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Protein quality is a must know

To best follow regulations, foods and dietary supplements promoting protein content must document the quality of their protein sources.

Comprised of various individual amino acids that define the precious molecule that enables life, proteins vary greatly in what they do. The issue with protein, especially when considering regulatory matters in the U.S., is in the commonly unenforced sections of the regulations. This is not to say that one day FDA may suddenly start increasing enforcement … Such activity is imminent. All of that caveat provided, the situation is an interesting confluence of knowledge, awareness and selection of how to proceed, both with formulation as well as with the labeling of these products. This all begins with some common truths. First, not all protein is created equal. Second, the determination of the differences can be expressed in meaningful terms. Third, there are requirements just for the labeling of the products (whether foods or dietary supplements) that involve knowledge of the quality of the protein provided. The bottom line is there are some important things to know when formulating a product with specific emphasis on or even simply inclusion of protein.

When the original regulations concerning the labeling of foods came out shortly after the passage of the Nutrition Labeling and Education Act (NLEA) in the early 1990s, the foundational requirements were set out for the quality requirements of the protein being offered. The measurements applicable to protein are protein efficiency ratio (PER) and protein digestibility corrected amino acid score (PDCAAS). When these regulations went into effect, the determination of PER was the key determinant and the range of individual proteins in the market was vastly less broad. The emphasis in today’s regulatory environment (read this as post-2016 when the labeling regulations for foods and dietary supplements underwent an overhaul) is the determination of the PDCAAS for an individual protein as the focal point. Simply put, the ramifications of this are that some proteins will need to be identified as “not a significant source of protein” or a calculated adjustment to the amount of protein provided (take the total amount of protein and multiply it by the PDCAAS to get the actual result. There are two different standards for the need for such correction or declaration, dependent on the age groups. Foods and dietary supplements intended for children between 1 and 4 years of age have a higher PDCAAS score requirement than for adults and children 4 or more years of age (PDCAAS score of 40 minimum and 20 minimum, respectively).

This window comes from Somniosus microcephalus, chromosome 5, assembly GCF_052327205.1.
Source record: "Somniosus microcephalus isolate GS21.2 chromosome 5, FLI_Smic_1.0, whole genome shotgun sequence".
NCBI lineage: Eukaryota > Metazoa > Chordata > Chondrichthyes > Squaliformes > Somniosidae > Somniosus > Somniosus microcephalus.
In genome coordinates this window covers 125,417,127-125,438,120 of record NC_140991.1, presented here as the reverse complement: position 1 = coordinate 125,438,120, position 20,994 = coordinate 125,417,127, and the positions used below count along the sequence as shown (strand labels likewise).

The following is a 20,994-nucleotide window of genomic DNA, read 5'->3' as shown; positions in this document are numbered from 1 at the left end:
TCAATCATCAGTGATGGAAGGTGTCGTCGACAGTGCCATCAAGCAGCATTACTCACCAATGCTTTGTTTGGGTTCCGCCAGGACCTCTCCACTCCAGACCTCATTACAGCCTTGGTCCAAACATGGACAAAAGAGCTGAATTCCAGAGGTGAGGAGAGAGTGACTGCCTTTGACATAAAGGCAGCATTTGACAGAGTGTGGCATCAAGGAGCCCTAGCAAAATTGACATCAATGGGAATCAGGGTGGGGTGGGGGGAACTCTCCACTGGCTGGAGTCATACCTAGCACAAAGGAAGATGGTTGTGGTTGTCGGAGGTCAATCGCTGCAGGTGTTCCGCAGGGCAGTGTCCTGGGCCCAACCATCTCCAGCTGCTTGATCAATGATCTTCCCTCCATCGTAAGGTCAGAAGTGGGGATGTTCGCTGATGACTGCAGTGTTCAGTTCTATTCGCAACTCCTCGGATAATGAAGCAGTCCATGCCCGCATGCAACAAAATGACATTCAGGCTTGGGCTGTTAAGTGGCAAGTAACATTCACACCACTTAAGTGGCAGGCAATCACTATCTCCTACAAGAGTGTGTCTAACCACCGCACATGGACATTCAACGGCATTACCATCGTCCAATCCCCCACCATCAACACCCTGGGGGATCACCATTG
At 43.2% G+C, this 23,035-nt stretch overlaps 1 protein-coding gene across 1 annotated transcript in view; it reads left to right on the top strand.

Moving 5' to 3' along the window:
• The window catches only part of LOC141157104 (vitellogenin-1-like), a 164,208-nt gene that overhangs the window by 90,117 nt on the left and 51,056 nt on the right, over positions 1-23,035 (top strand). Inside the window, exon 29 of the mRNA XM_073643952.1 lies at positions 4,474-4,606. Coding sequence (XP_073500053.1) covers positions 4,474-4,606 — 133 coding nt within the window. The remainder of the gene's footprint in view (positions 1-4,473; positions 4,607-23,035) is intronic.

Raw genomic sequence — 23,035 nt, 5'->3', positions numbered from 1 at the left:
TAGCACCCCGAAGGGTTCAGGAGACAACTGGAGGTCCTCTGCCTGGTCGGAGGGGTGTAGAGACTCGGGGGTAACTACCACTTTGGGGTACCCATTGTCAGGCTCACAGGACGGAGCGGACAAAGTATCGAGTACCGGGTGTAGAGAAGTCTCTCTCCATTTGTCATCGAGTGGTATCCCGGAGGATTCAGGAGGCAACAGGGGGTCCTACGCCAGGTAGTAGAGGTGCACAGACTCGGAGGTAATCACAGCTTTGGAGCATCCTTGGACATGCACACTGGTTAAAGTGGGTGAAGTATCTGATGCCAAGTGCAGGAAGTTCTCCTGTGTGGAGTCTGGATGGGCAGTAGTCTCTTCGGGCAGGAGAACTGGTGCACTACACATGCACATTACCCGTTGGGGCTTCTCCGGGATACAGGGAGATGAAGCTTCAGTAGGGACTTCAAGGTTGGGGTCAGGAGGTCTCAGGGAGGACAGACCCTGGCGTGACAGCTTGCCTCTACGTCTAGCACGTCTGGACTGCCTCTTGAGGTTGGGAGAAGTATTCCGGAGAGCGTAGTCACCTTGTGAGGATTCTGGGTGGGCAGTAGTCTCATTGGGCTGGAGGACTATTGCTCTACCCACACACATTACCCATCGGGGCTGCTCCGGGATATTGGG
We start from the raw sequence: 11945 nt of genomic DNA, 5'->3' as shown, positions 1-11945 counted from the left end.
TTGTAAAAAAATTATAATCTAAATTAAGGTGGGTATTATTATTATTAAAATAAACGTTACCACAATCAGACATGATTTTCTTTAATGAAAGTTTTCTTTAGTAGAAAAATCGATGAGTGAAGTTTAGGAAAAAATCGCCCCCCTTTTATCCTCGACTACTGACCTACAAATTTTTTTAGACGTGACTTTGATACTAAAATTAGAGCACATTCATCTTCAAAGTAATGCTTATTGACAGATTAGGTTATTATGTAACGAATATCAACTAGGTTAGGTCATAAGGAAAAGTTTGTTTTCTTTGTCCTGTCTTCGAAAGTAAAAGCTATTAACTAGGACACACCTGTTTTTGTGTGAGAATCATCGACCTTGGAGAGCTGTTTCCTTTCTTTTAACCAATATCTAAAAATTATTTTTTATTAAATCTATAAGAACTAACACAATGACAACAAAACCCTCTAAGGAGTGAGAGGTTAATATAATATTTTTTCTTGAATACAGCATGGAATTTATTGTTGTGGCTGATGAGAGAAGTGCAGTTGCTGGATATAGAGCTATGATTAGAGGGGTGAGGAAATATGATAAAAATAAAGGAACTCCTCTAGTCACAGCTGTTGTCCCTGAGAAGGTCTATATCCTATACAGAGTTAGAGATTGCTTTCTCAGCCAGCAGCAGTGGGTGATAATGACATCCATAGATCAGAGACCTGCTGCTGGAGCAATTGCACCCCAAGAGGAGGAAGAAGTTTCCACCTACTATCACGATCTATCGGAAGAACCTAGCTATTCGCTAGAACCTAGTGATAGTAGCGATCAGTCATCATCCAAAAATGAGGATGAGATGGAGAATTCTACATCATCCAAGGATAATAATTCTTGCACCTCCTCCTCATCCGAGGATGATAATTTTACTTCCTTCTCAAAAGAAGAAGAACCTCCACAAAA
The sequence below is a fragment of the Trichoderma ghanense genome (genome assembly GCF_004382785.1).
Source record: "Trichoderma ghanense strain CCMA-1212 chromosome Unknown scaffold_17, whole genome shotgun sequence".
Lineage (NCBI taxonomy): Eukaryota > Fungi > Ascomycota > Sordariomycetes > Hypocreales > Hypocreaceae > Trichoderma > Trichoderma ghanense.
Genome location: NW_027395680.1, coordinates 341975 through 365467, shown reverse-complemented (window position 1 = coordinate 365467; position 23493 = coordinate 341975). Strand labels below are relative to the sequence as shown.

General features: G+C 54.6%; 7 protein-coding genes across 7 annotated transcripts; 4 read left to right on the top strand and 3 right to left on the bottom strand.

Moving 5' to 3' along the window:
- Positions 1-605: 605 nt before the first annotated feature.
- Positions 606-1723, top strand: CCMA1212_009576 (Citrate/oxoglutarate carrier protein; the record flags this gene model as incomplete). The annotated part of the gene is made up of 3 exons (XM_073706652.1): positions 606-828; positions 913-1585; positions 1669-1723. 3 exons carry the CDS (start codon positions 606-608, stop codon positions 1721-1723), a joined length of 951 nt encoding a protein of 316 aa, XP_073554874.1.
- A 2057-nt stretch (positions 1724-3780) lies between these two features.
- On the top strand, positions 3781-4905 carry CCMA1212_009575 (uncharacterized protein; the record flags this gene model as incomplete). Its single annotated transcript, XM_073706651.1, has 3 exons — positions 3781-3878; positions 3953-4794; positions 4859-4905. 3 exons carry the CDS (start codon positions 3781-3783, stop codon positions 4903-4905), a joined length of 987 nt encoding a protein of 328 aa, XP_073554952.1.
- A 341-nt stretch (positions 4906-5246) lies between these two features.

The proteins used in today’s products reflect an array of quality based on the amino acid composition of the protein. In simplest terms, the measurement is a totaling of the levels of the individual essential amino acids (EAAs – phenylalanine, valine, threonine, tryptophan, methionine, leucine, isoleucine, lysine and histidine) and correcting the total by a factor knows as the protein’s digestibility score. This latter number is often overlooked as relevant, but it is necessary to accurately identify the PDCAAS for a protein. The determination of this factor is performed using animal models to establish the score. Thus, work must be done in order to assess the quality of the protein used.